Jay Gort from Hackney studio Gort Scott Architects argues that the beleaguered British high street is actually a thriving location of "collision and conflict" in this talk filmed by Dezeen at our Designed in Hackney Day last year.
Gort begins his presentation with an image by documentary photographer Mishka Henner showing onlookers at a gay pride parade in the English town of Oldham (above). "I’ve put this in here because I think it’s a really priceless photograph," says Gort, who has worked with Henner on a number of projects.
"He uses the camera to strike up conversations with people, and to try and capture the places as well," explains Gort. "That’s something that’s really important about our work, that whole idea of valuing what exists to start with."
He goes on to show two drawings of London high streets (above and below) made by Fiona Scott, the architect with whom he founded Gort Scott Architects in 2007.
"I think these drawings start to show some of the amazing characterfulness and juxtapositions of different uses and building types that exist [on London's high streets]," he says.
"A lot of people say the high street is dead," he continues, "[but] nearly 60% of all London’s employment goes on near high streets, and there’s an amazing richness and vitality that is far from dead, actually. If you go down to Tooting, or up to Cricklewood, you’ll find a high street that isn’t about shopping – it’s about the representation of local communities in that area."
The high street is a "physical device" where communities meet and where "collisions and conflicts happen", he adds.
Introducing the Tottenham Public Room project (above) in north London, he says: "It's a public space that can be used to try and encourage a trading of skills. Volunteers from the Tottenham area are trying to help a disenfranchised community, which was really splintered after the riots [in 2011]."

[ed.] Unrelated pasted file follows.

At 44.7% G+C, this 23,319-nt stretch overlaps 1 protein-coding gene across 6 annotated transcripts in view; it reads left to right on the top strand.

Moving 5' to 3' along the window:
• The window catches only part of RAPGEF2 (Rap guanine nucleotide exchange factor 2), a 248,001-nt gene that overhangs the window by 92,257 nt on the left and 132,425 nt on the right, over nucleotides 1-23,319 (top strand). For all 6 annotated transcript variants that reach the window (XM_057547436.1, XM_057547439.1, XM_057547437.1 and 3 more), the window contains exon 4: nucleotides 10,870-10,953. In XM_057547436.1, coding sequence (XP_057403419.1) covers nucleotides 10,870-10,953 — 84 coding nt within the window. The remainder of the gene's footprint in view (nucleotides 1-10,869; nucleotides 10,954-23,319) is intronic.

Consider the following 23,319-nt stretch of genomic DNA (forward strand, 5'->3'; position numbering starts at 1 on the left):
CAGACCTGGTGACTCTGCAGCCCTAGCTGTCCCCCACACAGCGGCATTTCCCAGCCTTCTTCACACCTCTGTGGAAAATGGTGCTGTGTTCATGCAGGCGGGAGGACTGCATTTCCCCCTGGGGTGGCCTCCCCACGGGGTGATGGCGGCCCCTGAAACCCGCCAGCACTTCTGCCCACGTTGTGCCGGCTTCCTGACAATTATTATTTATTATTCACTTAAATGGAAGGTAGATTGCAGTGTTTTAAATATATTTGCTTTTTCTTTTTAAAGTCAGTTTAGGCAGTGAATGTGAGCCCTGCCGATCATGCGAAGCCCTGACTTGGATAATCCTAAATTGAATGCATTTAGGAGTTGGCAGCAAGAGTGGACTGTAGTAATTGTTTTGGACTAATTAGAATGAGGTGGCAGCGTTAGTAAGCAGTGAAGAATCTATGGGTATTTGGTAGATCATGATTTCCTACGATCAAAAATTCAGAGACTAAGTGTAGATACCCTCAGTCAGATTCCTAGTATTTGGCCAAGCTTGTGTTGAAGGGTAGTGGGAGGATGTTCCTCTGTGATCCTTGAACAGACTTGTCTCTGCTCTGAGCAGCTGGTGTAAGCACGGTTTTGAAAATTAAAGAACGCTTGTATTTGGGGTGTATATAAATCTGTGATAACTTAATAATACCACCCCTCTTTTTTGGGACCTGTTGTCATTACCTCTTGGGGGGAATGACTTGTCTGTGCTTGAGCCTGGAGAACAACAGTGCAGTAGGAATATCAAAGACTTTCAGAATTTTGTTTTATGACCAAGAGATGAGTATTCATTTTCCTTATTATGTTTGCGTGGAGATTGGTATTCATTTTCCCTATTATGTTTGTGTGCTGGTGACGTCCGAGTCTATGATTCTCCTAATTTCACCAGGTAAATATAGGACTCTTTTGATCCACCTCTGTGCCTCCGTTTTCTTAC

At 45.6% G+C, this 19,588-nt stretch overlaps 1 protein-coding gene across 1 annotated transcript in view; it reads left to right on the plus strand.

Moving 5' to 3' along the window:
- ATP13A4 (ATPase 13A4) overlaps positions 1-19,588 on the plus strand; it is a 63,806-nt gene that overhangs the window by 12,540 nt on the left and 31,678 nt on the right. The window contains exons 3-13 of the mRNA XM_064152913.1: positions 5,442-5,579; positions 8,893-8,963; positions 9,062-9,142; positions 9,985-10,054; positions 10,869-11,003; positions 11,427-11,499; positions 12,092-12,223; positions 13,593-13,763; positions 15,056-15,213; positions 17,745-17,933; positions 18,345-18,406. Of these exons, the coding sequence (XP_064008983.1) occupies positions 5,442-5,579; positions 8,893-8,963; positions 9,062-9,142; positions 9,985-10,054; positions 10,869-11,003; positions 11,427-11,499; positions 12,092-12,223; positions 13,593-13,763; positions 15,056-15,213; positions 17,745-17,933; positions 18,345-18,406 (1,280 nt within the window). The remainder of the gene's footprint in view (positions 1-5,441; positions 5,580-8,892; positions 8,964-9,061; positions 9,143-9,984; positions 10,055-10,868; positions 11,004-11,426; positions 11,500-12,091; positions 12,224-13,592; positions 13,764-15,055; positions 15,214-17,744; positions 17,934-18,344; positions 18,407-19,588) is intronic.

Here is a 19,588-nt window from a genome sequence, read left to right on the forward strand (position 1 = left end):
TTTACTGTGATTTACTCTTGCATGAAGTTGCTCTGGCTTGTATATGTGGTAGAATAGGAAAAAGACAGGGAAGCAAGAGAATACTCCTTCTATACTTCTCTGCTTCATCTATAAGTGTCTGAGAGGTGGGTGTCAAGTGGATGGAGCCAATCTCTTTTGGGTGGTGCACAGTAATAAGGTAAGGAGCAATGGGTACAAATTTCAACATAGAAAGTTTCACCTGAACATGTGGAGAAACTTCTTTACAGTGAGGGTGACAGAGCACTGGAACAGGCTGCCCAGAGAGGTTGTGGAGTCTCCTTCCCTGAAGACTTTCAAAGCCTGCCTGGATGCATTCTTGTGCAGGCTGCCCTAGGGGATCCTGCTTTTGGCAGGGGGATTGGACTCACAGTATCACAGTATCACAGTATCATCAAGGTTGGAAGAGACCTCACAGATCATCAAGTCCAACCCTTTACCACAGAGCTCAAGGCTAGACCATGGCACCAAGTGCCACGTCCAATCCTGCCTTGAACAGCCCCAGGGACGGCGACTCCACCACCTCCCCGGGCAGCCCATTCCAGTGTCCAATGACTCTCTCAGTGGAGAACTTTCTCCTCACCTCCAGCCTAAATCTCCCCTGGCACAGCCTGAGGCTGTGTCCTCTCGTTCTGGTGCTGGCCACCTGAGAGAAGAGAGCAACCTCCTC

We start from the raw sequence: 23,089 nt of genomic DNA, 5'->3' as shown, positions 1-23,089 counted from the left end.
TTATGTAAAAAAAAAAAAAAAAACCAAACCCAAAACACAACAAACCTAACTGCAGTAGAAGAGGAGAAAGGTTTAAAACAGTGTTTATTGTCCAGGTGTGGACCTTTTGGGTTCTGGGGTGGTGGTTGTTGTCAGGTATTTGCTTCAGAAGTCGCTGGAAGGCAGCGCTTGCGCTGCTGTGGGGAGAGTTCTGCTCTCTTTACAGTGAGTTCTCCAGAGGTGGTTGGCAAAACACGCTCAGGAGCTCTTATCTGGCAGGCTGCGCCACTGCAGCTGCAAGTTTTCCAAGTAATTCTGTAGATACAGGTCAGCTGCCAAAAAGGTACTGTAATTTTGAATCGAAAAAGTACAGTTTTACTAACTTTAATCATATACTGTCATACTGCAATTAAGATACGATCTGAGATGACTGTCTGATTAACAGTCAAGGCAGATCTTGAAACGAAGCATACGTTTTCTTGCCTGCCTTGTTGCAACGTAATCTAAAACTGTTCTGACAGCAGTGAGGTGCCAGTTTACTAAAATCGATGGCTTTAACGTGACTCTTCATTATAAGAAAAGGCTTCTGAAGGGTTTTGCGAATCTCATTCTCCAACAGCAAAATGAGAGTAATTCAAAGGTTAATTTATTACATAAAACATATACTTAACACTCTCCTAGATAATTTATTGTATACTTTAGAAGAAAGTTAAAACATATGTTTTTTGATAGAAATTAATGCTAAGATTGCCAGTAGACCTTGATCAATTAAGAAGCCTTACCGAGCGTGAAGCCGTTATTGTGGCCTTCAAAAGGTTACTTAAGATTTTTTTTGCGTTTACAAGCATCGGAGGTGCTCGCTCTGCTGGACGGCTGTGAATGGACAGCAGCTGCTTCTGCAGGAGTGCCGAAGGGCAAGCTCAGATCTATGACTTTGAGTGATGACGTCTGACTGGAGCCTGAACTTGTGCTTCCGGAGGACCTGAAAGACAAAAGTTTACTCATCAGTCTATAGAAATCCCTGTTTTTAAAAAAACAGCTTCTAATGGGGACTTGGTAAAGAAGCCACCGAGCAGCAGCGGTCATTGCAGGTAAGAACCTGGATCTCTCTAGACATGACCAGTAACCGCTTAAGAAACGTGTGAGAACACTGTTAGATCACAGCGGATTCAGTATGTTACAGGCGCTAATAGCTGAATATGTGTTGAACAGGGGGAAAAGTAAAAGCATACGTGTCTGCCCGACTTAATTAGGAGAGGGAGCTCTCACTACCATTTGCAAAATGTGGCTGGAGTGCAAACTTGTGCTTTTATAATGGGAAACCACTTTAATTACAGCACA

"We want to do buildings that have an impact, but we realise we have to operate a little bit by stealth in terms of getting into different areas," he notes.
He goes on to introduce two very different forms of architecture that have inspired his practice, noting that he is most of all interested in atmosphere.
"Atmosphere is dictated by the structure, the scale, the light, the materiality, the orientation – where you’re placed within the city itself – and how all those things start to combine to have an impact on the kind of space," he says, comparing a grand palace in Genoa (above) with a room of scaffolding props (below).
He finishes by introducing his firm's most challenging project to date, a house on the Isle of Man (below). "Whereas Tottenham Public Room was going to be built for a temporary setting, this is going to hopefully last in a really harsh climate on the southern tip of the Isle of Man for a hundred, two hundred, three hundred years," he says.
After experimenting with lots of different materials, the architects realised that the most successful buildings on the island were made out of traditional stone. "We thought, why not just build this thing out of stone [and] use a Welsh slate roof," he says. "To just work with that palette of materials was really rewarding."
Dezeen's Designed in Hackney initiative was launched to highlight the best architecture and design made in the borough, which was one of the five host boroughs for the London 2012 Olympic Games as well as being home to Dezeen’s offices.
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